Report from the Chair

The year 1992 proved to be an extraordinarily successful one for CLAGS. We mounted a series of exciting panels, conferences, and special events, and launched an ambitious program of grants and fellowships for scholars and students. A good portion of the credit for the success of these activities goes to CLAGS’s hardworking Board of Directors which undertakes the myriad tasks required to plan and implement our various programs.

To stay flexible and avoid burnout, the Board voted to expand its size by appointing five additional members. While considering individuals to fill these seats, the Board sought men and women who reflect a wide range of intellectual interests and professional activities and who have served the lesbian and gay community through their activism. scholarship, or other contributions (See article on new members). The nomination process reflects the Board’s. continued commitment to multicultural representation and gender parity.

Most recently, the Board again had to address the issue of money, or rather our lack of it. Though remarkably successful for a new organization in incurring foundation support, most of that money has been specifically earmarked to fund our free public events and our series of fellowships, leaving little to spend on salaries, supplies, equipment, and other general operating expenses.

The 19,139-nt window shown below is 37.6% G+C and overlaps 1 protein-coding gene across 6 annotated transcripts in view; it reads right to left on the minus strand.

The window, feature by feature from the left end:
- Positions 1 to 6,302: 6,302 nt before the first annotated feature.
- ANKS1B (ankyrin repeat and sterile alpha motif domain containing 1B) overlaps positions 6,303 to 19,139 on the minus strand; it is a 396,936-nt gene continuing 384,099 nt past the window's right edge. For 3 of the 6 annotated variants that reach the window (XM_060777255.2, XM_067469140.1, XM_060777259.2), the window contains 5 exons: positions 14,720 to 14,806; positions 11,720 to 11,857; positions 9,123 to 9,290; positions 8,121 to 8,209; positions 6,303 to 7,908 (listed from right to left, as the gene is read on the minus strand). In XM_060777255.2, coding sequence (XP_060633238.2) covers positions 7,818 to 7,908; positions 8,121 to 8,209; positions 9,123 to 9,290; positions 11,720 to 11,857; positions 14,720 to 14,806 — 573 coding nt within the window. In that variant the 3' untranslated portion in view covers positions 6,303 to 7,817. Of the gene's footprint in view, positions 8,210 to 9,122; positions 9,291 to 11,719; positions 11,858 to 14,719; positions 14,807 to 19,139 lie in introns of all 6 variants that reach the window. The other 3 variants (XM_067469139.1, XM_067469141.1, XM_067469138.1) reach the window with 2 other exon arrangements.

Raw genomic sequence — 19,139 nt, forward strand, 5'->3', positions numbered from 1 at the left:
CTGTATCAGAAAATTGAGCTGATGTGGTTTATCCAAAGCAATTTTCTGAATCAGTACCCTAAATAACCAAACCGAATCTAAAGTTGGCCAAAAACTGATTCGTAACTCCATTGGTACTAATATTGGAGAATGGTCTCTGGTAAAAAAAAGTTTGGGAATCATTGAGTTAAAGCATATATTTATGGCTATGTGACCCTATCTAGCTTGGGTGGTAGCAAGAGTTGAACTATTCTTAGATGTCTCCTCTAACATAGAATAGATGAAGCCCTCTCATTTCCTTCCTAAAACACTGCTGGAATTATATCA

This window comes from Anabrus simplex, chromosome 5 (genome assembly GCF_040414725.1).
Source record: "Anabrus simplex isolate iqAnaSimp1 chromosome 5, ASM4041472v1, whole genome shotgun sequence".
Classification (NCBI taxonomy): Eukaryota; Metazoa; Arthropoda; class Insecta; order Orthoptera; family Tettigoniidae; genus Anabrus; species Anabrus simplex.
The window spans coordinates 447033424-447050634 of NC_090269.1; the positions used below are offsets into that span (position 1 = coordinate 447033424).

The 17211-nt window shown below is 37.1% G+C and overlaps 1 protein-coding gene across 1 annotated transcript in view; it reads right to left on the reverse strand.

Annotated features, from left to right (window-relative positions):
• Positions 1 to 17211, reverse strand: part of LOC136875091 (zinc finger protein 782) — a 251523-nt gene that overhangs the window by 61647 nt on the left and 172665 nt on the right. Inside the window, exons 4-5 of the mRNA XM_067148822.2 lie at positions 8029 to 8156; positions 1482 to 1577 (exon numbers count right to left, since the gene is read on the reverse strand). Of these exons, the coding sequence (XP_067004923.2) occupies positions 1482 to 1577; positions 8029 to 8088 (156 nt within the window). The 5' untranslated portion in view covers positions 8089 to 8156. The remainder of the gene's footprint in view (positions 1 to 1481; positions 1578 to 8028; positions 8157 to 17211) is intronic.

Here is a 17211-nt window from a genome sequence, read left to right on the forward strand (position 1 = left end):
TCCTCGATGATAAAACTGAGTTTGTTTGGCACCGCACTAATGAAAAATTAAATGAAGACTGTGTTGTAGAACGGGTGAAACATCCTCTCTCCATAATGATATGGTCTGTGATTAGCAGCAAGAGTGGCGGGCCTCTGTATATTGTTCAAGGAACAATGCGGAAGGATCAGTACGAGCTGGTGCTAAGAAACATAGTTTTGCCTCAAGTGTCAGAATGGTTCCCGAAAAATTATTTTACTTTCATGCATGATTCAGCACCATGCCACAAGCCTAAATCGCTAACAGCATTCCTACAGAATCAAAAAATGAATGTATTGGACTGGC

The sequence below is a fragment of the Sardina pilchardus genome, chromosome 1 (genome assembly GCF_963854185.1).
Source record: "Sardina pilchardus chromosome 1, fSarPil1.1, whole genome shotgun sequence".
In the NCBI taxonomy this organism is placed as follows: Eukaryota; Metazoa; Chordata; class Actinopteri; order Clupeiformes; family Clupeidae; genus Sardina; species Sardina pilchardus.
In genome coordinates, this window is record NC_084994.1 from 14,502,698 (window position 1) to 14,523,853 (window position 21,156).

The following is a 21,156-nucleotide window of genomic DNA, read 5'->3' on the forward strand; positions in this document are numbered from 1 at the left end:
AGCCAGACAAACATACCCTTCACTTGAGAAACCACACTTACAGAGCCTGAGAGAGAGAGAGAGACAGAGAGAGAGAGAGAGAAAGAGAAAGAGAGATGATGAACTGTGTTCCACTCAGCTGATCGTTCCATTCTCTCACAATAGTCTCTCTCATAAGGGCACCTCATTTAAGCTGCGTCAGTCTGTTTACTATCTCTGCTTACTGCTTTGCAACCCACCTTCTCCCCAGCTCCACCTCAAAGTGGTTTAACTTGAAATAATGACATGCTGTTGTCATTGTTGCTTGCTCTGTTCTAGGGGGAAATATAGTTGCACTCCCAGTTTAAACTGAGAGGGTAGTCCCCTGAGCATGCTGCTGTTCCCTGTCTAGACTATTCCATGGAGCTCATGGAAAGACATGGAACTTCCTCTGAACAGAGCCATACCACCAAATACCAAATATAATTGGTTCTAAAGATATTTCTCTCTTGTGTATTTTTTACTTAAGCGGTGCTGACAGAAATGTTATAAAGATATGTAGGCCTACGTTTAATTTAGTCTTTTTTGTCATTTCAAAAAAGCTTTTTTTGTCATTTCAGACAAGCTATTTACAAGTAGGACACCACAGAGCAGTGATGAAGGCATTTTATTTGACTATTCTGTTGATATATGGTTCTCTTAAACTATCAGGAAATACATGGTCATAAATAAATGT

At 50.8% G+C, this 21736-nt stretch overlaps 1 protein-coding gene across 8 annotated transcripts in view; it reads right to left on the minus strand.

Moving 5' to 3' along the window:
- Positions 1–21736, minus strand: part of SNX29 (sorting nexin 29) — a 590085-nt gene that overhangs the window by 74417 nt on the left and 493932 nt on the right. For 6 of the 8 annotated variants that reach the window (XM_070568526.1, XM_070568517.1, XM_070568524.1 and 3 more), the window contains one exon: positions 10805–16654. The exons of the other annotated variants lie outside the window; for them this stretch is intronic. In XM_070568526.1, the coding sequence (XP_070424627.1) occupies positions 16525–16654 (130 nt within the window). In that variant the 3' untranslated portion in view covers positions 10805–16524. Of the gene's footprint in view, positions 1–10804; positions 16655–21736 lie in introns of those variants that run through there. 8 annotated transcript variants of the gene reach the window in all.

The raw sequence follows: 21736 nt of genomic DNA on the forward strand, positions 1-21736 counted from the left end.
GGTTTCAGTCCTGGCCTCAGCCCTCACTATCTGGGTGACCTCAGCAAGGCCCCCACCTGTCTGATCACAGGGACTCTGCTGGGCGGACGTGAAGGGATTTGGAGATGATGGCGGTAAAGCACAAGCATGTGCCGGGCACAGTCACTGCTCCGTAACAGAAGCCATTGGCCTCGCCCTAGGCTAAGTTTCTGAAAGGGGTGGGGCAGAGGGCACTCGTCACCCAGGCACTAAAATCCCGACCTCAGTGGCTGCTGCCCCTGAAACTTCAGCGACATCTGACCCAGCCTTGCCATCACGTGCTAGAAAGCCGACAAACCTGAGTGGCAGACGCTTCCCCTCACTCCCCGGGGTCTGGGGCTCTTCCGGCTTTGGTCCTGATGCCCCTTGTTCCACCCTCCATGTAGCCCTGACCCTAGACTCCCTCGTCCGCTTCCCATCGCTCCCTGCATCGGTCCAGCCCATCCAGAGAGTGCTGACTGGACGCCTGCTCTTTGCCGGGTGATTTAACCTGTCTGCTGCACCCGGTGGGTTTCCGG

Recognizing that CLAGS must step up its efforts to raise funds, Board member Shepherd Raimi invited Michael C. P. Ryan and Vivian Shapiro to meet with the Board to help us formulate a strategy for raising funds from private donors. Ryan and Shapiro, who themselves regularly support a variety of lesbian and gay organizations and institutions both as donors and fundraisers, generously and frankly shared their experiences in the world of donor solicitation.

Among the issues raised at the meeting was finding ways to make CLAGS’s purposes and goals more accessible to the world outside the academy; while, at the same time, maintaining our commitment to fighting for the acceptance and legitimacy of lesbian and gay studies within the academy. Discussions such as the one we shared with Ryan and Shapiro are very valuable in helping us to learn to recast our missions without compromising our principles. The Board is grateful to Ryan and Shapiro for taking the time to meet with us and sharing their knowledge and experience.

Finally, on behalf of the Board, I would like to thank Cheryl Clarke, our outgoing Co-Chair, for her hard work, unflagging commitment, and humor (a quality essential to surviving CLAGS’s first critical year as a Center at CUNY). Cheryl is leaving the Board in order to fulfill her expanded duties as the new Director of the Office of Diverse Community Affairs and Lesbian/Gay Concerns at Rutgers University. We congratulate Cheryl on her new appointment, though we will miss her lively presence on the Board.

Esther Katz